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Summary: You'll need an application like Adobe Acrobat Pro to create fully accessible PDFs, by using the built-in accessibility checker. Scanned documents are not accessible until you convert them for optical character recognition (which Acrobat also can do for you).
On this page:
- PDFs created from a MS Word doc or Google docs
- PDFs created from a scan
- PDFs created from Adobe InDesign
- Characteristics of accessible PDFs
- Document tags
Most people create PDFs from a word processing application like Miscrosoft Word or Google Docs. You create a document in either Word or Docs then "save-as" or "export to" a PDF file. The good news is that if you create PDFs this way, simply make your Word and Doc documents accessible and the accessibility traits will carry-over into the PDF format. Use the six core skills to accessify your documents.
If you scan a document (using a flatbed scanner or photocopier), the resulting document is simply a picture of the original. Pictures are not inherently accessible because computers can't read the information contained in them.
You'll need to convert the picture for optical character recognition in order to make it accessible. Optical character recognition just means that the computer will be able to read the text contained in your scan. You'll need Adobe Acrobat Pro to perform this conversion. Acrobat Pro is free for U of M (see link in Related Articles). Then, you'll need to to run Acrobat's built-in accessibility checker. We recommend you follow WebAIM's guide to creating accessible PDFs to learn how.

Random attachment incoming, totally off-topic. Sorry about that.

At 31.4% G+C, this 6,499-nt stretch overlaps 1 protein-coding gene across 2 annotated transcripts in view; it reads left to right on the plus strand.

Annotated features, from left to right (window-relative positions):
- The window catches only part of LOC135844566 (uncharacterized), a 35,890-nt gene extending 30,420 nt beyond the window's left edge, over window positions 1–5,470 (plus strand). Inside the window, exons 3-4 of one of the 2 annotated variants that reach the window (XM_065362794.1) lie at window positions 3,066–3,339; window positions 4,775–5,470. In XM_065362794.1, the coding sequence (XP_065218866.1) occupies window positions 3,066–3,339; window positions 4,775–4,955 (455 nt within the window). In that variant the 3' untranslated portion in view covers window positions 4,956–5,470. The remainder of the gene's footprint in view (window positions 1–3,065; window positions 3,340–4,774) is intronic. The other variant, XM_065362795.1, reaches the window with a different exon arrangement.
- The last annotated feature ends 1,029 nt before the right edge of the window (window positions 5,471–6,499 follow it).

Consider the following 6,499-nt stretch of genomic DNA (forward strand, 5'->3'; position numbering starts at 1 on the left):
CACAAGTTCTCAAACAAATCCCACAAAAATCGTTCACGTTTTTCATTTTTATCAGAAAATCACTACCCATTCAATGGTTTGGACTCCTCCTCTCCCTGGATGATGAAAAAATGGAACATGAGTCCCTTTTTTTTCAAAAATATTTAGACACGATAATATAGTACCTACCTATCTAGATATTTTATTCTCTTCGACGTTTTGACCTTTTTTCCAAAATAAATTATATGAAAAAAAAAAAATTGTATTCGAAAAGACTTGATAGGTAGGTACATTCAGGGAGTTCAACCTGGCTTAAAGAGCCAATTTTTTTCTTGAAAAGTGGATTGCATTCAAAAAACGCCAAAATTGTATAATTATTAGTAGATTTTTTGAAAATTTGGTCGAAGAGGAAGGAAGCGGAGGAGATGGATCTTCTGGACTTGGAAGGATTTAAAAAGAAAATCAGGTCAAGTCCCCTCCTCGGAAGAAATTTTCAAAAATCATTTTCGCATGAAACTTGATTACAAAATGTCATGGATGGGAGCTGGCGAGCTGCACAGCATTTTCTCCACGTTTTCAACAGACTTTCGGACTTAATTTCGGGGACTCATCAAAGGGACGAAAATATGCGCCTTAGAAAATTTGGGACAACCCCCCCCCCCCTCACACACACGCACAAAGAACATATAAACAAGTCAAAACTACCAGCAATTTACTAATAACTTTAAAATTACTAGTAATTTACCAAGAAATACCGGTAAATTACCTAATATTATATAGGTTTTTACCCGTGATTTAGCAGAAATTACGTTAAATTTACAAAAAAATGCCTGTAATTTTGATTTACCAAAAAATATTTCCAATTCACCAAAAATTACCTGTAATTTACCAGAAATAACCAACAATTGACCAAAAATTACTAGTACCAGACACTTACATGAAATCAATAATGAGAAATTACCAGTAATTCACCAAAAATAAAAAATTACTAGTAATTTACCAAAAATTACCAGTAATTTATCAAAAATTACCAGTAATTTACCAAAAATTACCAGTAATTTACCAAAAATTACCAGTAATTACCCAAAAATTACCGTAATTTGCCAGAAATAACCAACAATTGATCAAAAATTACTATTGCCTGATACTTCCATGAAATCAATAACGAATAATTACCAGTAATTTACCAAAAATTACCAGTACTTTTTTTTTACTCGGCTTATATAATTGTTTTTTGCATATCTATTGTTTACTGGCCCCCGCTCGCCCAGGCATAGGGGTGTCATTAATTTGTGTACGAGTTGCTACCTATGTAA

This short video gives an overview of how to create accessible PDFs using Acrobat.
PDF files can also be created using Adobe InDesign - a desktop publishing application. For guidance on using Adobe InDesign to create accessible PDF files, please visit Creating accessible PDF documents with Adobe® InDesign® CS6.
An accessible PDF has:
- searchable text (recognizable by the computer)
- interactive form fields (i.e., a user can enter information into the fields, where the tab key lets the user move logically through the form)
- navigational aids (bookmarks, headings, table of contents, and logical tab order for form fields)
- specified document language (specify the language to enable people who use screen readers to switch their speech synthesizer to the target language so they'll hear correct pronunciation of the content)
- title (helps users find the document on their computer)
- document structure tags (which headings, paragraphs, sections, tables and other page elements; also allows documents to be resized and reflowed for viewing at larger sizes and on mobile devices)
- logical reading order (governed by the document structure tags)
- alternative text for non-text elements
- appropriately formatted tables
The accessibility checker that Acrobat runs will help you make a more accessible document. It helps you find inaccessible parts of the document, but then you need to fix the issues manually.
You will need to use Adobe Acrobat to create tags in your documents after you convert them from the word format (MS Word, Google Docs) to PDF. Acrobat's accessibility wizard adds tags in just a few clicks. From there, you just need to make sure the tags were inserted in the appropriate order and hierarchy.